At a college fair, I encourage students to ask questions that will help them gauge if this school is right for them; campus surroundings, what the weekends are like, what differentiates the Psychology program there versus another school, etc. At a high school visit, I encourage students to ask more specific questions that pertain to their studies, individual passions, and admission criteria. Asking questions like “what type of research did Psychology majors do last year” or “how I can start a foodie club because I didn’t see it listed on the website (hint: do some research before the high school visit)” can be beneficial. Additionally, if you’re looking at a smaller school, the representative visiting your high school is most likely going to read your application and if you have some thoughtful questions prepared, we almost always remember you when it comes time for reviewing your application.
Do the questions a student asks their college counselor make a difference in their potential acceptance or denial?
NO! I tell every student and family I meet, there is no such thing as a stupid or silly question when it comes to admissions. Our job in the Office of Admission is to assist the student through this phase of their academic career. I think there’s always that fear of, “if I ask a question that could be construed as weird or silly, the admission counselor will think I’m unintelligent and therefore, I won’t get in”. That is completely false. Our job is to evaluate you for admission based upon academic criteria, community involvement, citizenship, and other factors that will paint a picture as to who you are as a student and individual. We’re looking for candidates that are always going to improve our campus and community. And remember, you don’t know what you don’t know, so ask! But keep in mind what I said earlier, there’s a difference in asking meaningful questions than simple facts that can be found within a few clicks of the campus website.
To date, what has been your favorite question(s) that you have been asked?!
I still remember who asked and why she asked me this question. “Why should I leave Southern California for blizzards? And on top of that, do you really not have In N Out?”. I used to recruit in California for over three years. Almost every student I worked with, knew they wanted to leave the state (finding the right destination was a whole other question). This one student was very interested in the institution I was working for at the time, but she was also being recruited to play volleyball in California and academically had the ability to attend a UC campus. When she asked me why she should leave California for blizzards, I had nothing to say except for, snow days! She decided to enroll, she just graduated this past May, and she just accepted a full-time job in Boston. I couldn’t be happier! And I still have no idea why In N Out won’t come to New England!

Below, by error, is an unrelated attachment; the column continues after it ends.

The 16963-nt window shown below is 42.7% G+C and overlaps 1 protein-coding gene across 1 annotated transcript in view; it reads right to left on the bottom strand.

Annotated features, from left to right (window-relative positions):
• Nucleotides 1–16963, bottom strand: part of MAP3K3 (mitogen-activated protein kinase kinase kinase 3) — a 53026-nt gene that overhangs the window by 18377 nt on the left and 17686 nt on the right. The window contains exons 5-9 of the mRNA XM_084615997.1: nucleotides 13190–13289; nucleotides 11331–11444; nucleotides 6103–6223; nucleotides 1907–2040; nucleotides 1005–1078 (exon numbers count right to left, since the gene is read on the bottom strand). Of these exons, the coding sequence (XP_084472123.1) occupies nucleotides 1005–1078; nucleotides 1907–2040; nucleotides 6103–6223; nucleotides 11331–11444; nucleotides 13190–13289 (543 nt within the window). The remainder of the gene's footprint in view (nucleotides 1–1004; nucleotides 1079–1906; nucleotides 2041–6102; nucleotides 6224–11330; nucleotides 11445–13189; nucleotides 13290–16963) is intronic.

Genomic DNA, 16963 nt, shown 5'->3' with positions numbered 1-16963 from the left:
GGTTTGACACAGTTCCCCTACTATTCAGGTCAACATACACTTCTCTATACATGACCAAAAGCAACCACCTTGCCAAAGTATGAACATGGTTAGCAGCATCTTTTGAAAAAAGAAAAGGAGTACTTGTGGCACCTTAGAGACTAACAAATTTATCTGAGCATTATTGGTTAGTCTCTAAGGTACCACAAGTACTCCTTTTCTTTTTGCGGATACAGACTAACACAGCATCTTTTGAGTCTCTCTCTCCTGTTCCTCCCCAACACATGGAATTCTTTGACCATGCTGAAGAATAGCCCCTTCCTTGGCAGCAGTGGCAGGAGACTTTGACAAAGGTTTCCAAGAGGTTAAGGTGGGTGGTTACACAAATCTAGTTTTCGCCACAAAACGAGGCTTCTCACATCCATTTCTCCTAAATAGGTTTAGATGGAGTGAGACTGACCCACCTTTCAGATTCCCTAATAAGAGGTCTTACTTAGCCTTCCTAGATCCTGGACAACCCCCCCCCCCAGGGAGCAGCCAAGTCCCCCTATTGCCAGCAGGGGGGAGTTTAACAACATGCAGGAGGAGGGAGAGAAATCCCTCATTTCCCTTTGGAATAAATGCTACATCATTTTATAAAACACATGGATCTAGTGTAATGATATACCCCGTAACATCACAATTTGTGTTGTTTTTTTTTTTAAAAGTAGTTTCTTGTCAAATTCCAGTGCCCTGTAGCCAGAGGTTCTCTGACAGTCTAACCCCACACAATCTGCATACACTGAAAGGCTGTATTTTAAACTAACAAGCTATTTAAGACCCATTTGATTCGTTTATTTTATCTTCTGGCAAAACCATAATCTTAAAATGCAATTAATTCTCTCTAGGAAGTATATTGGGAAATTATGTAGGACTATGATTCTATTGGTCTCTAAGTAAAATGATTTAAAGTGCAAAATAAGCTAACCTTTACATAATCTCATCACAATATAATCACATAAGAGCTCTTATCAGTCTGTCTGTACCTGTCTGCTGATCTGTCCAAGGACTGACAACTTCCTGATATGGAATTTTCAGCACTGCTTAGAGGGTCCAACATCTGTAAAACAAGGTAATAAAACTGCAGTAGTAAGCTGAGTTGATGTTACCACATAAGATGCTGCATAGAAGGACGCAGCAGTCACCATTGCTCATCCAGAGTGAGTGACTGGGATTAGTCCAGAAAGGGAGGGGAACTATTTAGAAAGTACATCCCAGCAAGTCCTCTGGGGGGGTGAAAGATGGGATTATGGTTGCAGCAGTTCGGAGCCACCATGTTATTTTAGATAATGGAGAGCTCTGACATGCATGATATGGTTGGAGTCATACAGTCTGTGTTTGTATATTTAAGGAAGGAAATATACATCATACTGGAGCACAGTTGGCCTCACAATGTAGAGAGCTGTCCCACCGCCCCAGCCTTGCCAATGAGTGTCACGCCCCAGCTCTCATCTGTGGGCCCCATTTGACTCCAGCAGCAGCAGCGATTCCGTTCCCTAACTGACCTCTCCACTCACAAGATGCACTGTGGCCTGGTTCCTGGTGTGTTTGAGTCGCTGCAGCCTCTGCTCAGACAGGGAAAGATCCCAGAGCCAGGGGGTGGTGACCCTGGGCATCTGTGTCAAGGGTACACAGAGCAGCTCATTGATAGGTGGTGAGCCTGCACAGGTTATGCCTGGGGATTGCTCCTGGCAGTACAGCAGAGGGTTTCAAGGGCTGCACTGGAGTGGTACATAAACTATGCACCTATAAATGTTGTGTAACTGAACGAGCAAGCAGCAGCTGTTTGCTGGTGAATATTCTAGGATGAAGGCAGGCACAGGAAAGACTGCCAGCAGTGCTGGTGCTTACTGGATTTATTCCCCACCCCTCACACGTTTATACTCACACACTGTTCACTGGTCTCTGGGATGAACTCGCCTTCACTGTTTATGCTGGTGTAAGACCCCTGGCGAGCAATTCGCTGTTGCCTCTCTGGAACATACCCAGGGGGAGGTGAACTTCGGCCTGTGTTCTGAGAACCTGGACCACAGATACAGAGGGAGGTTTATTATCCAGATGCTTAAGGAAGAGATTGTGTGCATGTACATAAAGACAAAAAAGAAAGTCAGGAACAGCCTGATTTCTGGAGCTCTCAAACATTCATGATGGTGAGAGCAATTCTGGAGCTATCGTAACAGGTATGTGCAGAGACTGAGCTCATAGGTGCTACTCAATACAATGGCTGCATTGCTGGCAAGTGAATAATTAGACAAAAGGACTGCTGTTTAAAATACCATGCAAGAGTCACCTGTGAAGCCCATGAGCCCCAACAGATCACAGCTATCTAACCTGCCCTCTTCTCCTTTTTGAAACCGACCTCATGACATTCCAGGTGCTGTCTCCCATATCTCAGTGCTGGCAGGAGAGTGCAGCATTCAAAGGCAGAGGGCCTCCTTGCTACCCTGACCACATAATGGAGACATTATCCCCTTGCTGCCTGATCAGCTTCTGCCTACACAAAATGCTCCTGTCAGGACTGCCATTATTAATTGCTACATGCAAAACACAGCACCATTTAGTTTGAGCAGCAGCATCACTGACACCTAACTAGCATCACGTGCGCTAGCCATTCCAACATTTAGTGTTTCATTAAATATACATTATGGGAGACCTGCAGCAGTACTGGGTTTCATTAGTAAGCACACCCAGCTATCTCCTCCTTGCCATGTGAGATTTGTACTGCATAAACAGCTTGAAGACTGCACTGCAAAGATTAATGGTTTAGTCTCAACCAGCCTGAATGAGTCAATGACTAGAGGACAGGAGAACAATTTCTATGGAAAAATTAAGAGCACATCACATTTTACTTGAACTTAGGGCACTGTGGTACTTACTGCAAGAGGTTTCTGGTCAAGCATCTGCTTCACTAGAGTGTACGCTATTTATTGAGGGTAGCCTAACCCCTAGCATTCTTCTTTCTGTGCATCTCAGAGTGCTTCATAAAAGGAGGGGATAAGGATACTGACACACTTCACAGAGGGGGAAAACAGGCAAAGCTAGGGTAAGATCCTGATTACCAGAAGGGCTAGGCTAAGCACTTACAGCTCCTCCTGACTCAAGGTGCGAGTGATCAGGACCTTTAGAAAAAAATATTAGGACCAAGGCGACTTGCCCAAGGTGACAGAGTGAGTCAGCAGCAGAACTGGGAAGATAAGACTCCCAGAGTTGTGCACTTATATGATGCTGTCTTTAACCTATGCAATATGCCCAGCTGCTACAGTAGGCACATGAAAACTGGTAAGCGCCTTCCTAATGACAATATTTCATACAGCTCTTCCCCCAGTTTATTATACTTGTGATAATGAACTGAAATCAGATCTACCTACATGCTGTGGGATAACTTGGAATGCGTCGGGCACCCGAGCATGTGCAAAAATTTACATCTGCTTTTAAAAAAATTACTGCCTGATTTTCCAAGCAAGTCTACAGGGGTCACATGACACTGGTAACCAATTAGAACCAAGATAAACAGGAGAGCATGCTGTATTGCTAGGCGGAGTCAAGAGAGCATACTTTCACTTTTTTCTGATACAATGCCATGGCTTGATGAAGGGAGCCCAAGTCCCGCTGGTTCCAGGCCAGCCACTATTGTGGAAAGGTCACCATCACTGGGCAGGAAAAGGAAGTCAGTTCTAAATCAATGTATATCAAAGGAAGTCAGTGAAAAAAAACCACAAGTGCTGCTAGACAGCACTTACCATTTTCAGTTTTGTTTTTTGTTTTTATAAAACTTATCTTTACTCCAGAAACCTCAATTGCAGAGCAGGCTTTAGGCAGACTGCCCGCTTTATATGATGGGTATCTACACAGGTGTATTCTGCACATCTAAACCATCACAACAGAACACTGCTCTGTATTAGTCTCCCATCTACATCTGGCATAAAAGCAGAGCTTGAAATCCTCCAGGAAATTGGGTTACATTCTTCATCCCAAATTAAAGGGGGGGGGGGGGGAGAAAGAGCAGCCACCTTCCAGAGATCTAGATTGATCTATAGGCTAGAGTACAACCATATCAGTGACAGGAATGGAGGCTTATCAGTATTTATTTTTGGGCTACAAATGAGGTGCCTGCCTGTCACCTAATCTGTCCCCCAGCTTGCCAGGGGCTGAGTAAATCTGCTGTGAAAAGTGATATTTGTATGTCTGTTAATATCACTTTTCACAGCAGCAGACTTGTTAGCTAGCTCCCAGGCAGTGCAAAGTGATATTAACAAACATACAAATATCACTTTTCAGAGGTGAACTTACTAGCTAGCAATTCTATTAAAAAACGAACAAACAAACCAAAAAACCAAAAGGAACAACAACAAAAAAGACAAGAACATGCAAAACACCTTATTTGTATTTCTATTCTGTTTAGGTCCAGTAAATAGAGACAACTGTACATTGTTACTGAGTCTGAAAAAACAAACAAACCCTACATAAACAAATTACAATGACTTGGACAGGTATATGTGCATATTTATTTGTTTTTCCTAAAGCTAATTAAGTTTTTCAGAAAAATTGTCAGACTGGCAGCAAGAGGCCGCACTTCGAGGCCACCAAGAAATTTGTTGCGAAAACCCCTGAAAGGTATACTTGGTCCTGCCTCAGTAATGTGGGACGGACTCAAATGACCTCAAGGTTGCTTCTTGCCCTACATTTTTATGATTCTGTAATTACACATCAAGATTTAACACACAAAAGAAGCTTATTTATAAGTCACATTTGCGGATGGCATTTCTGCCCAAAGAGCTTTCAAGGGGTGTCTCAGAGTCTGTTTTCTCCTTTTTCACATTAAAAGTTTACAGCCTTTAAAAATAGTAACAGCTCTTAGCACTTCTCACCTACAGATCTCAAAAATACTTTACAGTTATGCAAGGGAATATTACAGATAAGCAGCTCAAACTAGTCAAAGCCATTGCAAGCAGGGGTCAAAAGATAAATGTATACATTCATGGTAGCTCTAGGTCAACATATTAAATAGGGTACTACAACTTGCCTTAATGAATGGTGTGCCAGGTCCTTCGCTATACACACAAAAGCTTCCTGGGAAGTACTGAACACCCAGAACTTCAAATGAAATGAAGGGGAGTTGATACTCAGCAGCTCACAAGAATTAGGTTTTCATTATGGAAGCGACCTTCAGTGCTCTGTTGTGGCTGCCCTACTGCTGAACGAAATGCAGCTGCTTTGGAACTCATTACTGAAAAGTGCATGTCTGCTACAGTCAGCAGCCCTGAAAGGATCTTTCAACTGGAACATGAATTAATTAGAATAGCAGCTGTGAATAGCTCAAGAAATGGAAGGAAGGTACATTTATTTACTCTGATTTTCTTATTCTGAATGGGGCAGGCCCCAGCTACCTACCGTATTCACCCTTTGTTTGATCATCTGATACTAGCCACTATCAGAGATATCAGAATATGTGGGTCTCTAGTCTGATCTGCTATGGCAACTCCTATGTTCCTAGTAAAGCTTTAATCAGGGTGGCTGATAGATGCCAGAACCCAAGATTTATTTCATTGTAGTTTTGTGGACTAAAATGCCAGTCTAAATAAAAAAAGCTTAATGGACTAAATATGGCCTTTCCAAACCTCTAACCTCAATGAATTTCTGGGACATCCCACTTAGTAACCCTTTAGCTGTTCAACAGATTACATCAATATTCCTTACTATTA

What has been your least favorite question, or one that you feel doesn't really serve the student?
“How is your (fill in the blank) program?” What students really should be asking is:
What makes your (fill in the blank) program different than other institutions?
How are graduates prepared for (fill in the career) in the (fill in the program)?
What do faculty do to engage students in and out of the classroom in the (fill in the program)?
Any advice you have for prospective students and their families?
Take pictures while you’re on campus! Campus tours will always blend together, especially after a half dozen. Take pictures of what you like (or what you don’t like), it’ll help you remember a special residence hall, the food, or even a walk from one building to another.